Yeaji Kim sits at a grand piano in Professor Todd Welbourne’s office, her fingers performing a flurry of difficult musical passages that she has likely rehearsed thousands of times before.
Directly in front of her sits a spiral-bound book of braille sheet music. Each page is covered with three-dimensional bumps that translate the language of traditional music notation into one for the visually impaired.
“Don’t take a picture,” Kim laughs. “I don’t want people to think I’m sightreading.”
Of course, she cannot be sightreading; she has been blind since birth. While she has lacked all sight all her life, she only lacked music for the first five years. Without the aid of sight, Kim’s musical path to being a doctoral piano student at the University of Wisconsin-Madison has been more difficult than others’, something she hopes to change through her dissertation project.
As a blind child, Kim lacked opportunities to play with other children. Her disability set her apart, but Kim said she instead found comfort in her toy keyboard, a gift for good behavior from her mother.
“I didn’t spend much time playing with friends, so I’d almost spend the whole day playing it. It was a kind of friend, but at the same time a toy,” Kim said.
Kim spent the better part of her younger years sitting at a piano. Because music education for the blind is lacking in Korea, she was forced to start learning songs by ear, hearing the notes in her head and translating them to the instrument without any visual reference, such as sheet music.
By age 7, Kim had her own piano and a real teacher, and only a year later, she took a huge step in her music education when she learned braille upon attending a Korean school for the blind.
Braille is a code system for translating written language into a series of bumps so that the visually impaired may read without sight. Louis Braille invented the language in 1824, and even included a code method for translating musical scores into braille.
With the aid of braille, Kim was able to be more precise and specific with the timing and performance of pieces.
Professor Welbourne said braille literacy is crucial to any serious musician with a visual impairment. According to the National Federation of the Blind, however, braille is not being taught as much as it should.
“Blind pianists in the classical world need braille to succeed. They don’t get very far learning things by ear,” Welbourne said.
According to statistics assembled by the NFB, less than 10 percent of the legally blind students in the U.S. are learning braille, creating what the NFB calls a “literacy crisis.” In a country like South Korea, where resources for the blind are lacking, Kim’s braille literacy became a great asset to her talent.
Kim commented on this literacy crisis when she wrote to congratulate the launch of a website for the Music Rehabilitation Center for the Blind.
“Music literacy should be regarded as important as general literacy. Although none of us must be denied personal access to information and the freedom of choice, unfortunately, not all students have the opportunity to access the musical medium,” Kim wrote.
The importance of braille literacy drove Kim to pursue music education as a career. Kim enrolled in the University of Seoul, where she graduated in four years with a bachelor’s degree in music education. Kim said her successes here did not go unnoticed, and she became a popular media figure because of her disability and talent.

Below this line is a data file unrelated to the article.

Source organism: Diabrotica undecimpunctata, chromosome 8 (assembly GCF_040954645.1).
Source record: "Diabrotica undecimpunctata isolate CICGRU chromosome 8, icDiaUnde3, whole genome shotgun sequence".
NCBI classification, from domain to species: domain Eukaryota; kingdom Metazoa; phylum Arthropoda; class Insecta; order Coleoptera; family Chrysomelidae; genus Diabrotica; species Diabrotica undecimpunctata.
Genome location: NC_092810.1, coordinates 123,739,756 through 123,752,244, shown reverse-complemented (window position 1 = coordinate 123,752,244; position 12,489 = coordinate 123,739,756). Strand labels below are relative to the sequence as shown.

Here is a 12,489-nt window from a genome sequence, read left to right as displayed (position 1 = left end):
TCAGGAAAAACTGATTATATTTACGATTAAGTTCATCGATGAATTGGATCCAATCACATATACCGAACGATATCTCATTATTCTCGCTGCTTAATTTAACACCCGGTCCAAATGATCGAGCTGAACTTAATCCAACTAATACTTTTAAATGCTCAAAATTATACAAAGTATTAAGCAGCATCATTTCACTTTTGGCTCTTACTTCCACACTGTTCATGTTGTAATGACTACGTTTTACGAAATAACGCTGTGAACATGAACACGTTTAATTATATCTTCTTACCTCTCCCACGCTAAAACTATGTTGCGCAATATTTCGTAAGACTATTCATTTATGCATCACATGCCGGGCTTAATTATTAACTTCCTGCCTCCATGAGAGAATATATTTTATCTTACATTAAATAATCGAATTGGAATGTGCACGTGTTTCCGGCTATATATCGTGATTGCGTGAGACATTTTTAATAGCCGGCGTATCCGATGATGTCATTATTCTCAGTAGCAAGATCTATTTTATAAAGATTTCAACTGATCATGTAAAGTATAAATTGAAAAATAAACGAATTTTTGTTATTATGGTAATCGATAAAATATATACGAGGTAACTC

“I was kind of a feature to the media,” Kim said. “They really liked me, there was no one before me.”
Following her bachelor’s degree, Kim got a Master’s in Music Education in Seoul and began working at a school for the blind. At the urging of a university professor, she decided to apply to schools in the U.S., eventually leading to the Peabody Institute of Music and now Madison.
Kim was drawn to UW-Madison for its unique, versatile Doctorate of Piano Performance and Pedagogy degree, usually two separate studies at other universities. UW-Madison has had very few blind music students, but Welbourne said he was excited about what someone like Kim could do for blind music education.
“We talked a little bit with Yeaji and also amongst ourselves about what she could do as a performance and pedagogy student, in terms of developing materials for young, visually impaired students, and we thought, ‘this could be a very important contribution,’” Welbourne said.
Although Kim uses braille now for her music, Welbourne said there are some important facets of the music that don’t translate well onto bumps on a page, such as timing, piano pedal markings and other performance notation. Kim’s new goal is finding a way to fix these problems.
“We wondered if there was any way around that. How could we make a kind of musical score that would be readable by both blind and sighted people?” Welbourne said.
Kim’s new musical language is the basis for her doctoral dissertation project, a requirement for graduation but also an innovative endeavor that could change the way blind children learn music.
Welbourne said he thinks Kim will get several publications out of her universal system. She will be testing it out in an upcoming workshop, using participants to attempt to read the music regardless of visual abilities.
If successful, Kim’s system could help to reshape education for the visually impaired by providing a bridge for sighted teachers and blind students, allowing them to use the same materials and increase the efficiency of the learning process.
As she looks ahead to graduation in May, Kim is finishing up her project and concluding her series of lecture recitals and workshops. After her time in Madison, she imagines she’ll head home to South Korea and continue working and teaching. For all her efforts, Kim’s work is establishing her as a new leader in music education, one that Welbourne hopes can be a guiding light for blind musicians to come.